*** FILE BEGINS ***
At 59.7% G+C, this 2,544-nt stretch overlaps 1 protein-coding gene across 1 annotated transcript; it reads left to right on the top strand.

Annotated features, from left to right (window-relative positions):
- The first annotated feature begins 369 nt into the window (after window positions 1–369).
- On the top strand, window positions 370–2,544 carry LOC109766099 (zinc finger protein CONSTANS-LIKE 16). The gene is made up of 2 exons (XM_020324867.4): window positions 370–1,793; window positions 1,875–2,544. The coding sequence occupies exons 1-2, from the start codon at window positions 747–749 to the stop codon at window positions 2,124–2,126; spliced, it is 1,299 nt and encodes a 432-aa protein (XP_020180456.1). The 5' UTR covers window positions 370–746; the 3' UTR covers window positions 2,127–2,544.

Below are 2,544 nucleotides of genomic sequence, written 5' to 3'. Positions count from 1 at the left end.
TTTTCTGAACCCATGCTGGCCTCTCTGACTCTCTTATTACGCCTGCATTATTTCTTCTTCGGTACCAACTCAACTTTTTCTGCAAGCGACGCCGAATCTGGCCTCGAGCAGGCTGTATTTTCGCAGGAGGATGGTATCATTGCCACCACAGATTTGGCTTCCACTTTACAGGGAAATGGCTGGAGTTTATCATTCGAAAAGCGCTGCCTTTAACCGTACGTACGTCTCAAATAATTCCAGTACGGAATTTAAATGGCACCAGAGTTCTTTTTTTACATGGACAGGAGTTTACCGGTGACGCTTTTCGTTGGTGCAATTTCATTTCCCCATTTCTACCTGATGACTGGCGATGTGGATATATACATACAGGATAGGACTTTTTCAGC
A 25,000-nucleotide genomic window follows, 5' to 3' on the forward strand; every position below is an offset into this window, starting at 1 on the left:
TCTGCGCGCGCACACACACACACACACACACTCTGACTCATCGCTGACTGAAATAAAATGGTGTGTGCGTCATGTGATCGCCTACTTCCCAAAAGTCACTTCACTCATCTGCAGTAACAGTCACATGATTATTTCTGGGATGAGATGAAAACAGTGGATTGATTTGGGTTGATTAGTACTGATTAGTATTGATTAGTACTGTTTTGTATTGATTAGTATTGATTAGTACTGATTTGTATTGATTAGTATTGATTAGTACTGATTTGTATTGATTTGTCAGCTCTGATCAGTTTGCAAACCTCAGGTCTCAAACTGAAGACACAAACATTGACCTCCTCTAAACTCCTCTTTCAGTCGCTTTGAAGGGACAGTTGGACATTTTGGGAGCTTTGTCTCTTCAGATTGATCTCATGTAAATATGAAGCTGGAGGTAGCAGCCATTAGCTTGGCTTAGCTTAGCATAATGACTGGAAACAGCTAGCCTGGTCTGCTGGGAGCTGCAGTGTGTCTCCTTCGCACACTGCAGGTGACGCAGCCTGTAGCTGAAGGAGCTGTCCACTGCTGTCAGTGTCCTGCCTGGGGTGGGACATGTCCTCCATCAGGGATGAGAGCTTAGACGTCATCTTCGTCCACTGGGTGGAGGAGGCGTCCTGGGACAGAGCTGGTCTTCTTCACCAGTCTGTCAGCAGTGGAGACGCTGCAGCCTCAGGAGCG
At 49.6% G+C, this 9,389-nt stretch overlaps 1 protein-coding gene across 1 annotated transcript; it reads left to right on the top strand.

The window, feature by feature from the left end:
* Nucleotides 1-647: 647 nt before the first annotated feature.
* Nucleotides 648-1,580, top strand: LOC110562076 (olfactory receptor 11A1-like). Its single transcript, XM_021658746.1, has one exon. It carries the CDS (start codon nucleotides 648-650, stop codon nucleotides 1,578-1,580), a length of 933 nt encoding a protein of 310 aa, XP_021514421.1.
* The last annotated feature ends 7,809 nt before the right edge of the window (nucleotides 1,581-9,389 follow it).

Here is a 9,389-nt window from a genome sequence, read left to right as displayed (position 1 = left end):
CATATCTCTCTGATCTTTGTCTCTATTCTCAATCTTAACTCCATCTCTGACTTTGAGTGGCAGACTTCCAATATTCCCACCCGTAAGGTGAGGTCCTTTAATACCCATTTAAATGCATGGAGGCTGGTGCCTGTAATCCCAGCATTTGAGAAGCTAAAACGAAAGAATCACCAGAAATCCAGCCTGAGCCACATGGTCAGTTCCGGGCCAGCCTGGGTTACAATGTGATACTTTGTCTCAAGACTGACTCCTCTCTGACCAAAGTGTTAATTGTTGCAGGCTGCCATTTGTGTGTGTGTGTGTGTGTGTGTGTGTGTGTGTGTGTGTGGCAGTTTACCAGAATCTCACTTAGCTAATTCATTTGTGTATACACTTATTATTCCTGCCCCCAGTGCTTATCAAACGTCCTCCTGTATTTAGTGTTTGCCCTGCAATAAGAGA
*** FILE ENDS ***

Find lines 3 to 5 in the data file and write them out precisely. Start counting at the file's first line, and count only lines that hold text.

- The first annotated feature begins 369 nt into the window (after window positions 1–369).
- On the top strand, window positions 370–2,544 carry LOC109766099 (zinc finger protein CONSTANS-LIKE 16). The gene is made up of 2 exons (XM_020324867.4): window positions 370–1,793; window positions 1,875–2,544. The coding sequence occupies exons 1-2, from the start codon at window positions 747–749 to the stop codon at window positions 2,124–2,126; spliced, it is 1,299 nt and encodes a 432-aa protein (XP_020180456.1). The 5' UTR covers window positions 370–746; the 3' UTR covers window positions 2,127–2,544.

Below are 2,544 nucleotides of genomic sequence, written 5' to 3'. Positions count from 1 at the left end.